The tea plant, Camellia sinensis, first grew in China’s south western province of Yunnan and in North Vietnam, Northern Laos, Myanmar (formerly Burma), and North East India, that lie to the south and west. Plants do not recognize national borders but thrive where the local conditions suit their needs, and the tea plant found the sub-tropical warmth and humidity that it loves in the Himalayan foothills that are home to those regions.
The benefits of drinking tea are said to have been discovered in around 2737 BC when the herbalist Shen Nong was seated one day under a tree, boiling up some water that he intended to use for infusing different plants. As he waited for the water to come to the boil, the breeze caused a few leaves to drift down into the water from an overhanging branch and Shen Nong liked the aroma that rose from his cauldron. He decided to try the brew, enjoyed the taste, and found himself refreshed, able to stay awake and focused for a long time. Of course, the tree under which he was sitting was a wild tea tree and when he had carried out more experiments he decided that an infusion made from the leaves of this tree were of great benefit. Another story tells how he poisoned himself one day by tasting a harmful plant and fell into a coma, but as he lay unconscious under a wild tea tree, dew collected on the leaves and dripped down into his mouth, reviving him and restoring him to full health.
Making tea from wild tea trees
Once the health benefits of drinking tea had been recognized, tea trees that grew in the forests of Yunnan and Sichuan were chopped down and the fresh tea leaves were stepped in hot water. But the Chinese soon realised that if they continued to chop down all the wild tea trees, soon there would be no tea plants left and so they learned to cultivate the plants and to dry the leaves in order to have a stock through the year. To preserve the green leaves, they were first steamed to stop them from oxidizing, then they were compressed into cakes or balls and dried. For brewing, the cakes of tea were baked, broken into small pieces, and infused in boiling water with spices and onions. Nowadays, the tea leaves are compressed into cakes to become Pu-erh, a type of loose leaf tea that is fermented with the help of microbes.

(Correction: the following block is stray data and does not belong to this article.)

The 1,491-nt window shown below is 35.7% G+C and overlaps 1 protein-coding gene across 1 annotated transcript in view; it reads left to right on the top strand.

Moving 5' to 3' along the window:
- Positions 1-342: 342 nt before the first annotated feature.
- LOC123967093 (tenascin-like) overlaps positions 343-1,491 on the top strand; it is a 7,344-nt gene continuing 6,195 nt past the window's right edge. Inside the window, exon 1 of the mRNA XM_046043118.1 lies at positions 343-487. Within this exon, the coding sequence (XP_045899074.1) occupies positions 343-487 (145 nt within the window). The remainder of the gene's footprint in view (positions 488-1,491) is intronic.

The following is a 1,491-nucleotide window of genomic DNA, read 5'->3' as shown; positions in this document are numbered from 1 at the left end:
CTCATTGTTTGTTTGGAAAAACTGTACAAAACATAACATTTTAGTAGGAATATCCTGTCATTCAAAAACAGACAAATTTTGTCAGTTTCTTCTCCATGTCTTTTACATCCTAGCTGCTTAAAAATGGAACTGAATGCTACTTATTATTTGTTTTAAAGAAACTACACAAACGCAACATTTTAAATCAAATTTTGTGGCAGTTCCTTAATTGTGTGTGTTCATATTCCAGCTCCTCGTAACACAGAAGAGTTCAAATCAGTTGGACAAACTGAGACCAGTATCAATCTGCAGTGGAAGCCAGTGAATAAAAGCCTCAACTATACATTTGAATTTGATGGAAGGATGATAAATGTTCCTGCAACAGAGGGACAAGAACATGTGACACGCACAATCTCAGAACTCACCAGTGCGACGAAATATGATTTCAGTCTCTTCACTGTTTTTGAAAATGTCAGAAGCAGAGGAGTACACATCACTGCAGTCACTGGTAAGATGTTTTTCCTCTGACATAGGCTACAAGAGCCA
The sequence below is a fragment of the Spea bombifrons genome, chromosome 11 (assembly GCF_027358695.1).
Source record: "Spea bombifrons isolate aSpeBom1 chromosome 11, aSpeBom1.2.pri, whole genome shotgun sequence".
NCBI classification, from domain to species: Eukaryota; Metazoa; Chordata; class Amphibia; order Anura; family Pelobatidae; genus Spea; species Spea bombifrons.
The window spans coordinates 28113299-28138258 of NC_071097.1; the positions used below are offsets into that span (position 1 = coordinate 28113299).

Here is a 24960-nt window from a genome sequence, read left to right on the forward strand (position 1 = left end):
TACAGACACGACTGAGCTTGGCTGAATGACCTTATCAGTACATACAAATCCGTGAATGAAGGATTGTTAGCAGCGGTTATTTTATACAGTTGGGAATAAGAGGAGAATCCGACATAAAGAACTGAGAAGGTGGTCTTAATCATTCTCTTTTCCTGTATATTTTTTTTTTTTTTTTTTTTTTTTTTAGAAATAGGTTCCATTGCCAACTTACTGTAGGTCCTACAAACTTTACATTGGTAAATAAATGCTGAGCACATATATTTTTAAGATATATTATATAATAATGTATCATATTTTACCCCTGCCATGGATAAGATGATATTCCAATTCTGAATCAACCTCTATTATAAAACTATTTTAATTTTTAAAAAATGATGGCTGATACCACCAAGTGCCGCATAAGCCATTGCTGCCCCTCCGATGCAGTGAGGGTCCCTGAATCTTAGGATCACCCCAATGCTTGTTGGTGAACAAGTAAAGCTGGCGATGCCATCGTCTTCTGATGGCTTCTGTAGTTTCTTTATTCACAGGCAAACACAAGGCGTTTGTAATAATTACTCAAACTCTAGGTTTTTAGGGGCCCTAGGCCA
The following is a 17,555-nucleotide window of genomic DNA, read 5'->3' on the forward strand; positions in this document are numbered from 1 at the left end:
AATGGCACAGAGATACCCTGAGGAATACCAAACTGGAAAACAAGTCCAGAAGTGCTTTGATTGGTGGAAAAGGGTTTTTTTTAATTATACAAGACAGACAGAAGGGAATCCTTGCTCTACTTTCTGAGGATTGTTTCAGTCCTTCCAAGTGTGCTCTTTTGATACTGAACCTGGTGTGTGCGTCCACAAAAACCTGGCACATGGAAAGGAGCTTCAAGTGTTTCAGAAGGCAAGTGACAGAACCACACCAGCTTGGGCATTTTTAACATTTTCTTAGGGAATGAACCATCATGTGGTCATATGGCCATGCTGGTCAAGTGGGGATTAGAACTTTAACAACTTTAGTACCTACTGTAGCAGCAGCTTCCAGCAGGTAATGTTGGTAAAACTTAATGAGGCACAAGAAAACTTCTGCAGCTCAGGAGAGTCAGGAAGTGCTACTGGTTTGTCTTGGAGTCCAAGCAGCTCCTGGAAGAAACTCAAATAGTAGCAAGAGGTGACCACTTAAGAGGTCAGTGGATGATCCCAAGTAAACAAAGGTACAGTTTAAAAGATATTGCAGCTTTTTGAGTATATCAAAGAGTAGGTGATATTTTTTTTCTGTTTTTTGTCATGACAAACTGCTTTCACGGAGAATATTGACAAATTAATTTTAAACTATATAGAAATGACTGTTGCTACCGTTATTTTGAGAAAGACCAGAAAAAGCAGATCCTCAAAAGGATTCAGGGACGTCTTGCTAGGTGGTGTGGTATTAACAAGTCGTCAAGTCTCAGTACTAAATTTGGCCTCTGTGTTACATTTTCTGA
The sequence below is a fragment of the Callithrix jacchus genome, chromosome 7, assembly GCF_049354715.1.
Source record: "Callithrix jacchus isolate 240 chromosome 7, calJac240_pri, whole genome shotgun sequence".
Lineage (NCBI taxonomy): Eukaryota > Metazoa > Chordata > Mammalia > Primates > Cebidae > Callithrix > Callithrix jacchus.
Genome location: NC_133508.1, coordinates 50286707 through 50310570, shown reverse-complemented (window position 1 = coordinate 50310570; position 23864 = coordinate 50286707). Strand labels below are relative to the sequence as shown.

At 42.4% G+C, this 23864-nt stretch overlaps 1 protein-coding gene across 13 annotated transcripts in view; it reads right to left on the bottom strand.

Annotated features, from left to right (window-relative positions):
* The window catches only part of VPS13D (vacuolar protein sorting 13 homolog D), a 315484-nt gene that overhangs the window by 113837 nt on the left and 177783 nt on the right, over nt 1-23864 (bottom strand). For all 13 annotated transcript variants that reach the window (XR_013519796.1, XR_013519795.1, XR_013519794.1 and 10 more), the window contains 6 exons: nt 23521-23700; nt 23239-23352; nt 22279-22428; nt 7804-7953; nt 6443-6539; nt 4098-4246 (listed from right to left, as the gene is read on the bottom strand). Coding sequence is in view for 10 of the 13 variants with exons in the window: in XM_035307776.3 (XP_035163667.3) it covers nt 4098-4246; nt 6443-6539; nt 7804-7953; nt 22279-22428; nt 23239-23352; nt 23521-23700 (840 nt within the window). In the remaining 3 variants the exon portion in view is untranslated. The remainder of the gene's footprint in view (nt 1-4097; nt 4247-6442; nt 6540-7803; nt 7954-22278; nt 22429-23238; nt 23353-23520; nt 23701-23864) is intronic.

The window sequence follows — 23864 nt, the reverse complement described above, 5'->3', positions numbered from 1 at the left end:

Where does the word “tea” comes from?
The Chinese character ‘cha’ was adopted in the 3rd century AD to mean both the plant and the beverage, but the name went through many guises in different languages until botanists settled on Camellia sinensis (Chinese Camellia) in the early 19th century. In 1712, the German botanist Englebert Kaempfer called it Theae Japonensis; in 1753, Swedish botanist Carl Linnaeus named it Thea sinensis but then reclassified the one plant as two different species which he called Thea viridis (which he believed was used to make green tea) and Thea bohea (which he thought was used to make black tea). Then, in 1818, English botanist Robert Sweet reclassified all the Thea species as Camellias. And eventually in 1905, it became Camellia sinensis.
Today, all around the world, the different words for tea can be traced back to their Chinese origins. Over the centuries, as tea was traded out of China and along the Silk Road and other trade routes, anyone who bought their tea from Cantonese or Mandarin speakers adopted the word “chá”. But in Fujian province, Dutch and British traders traded with people who spoke the local Amoy dialect, and adopted the Amoy word “tê”. So today, in different languages those two original names have become tea in English, thé in French, tè in Italian, tee in German, thee in Dutch, té in Spanish, etc; and chá in Portuguese, chay in Hindi, çay in Turkish, etc.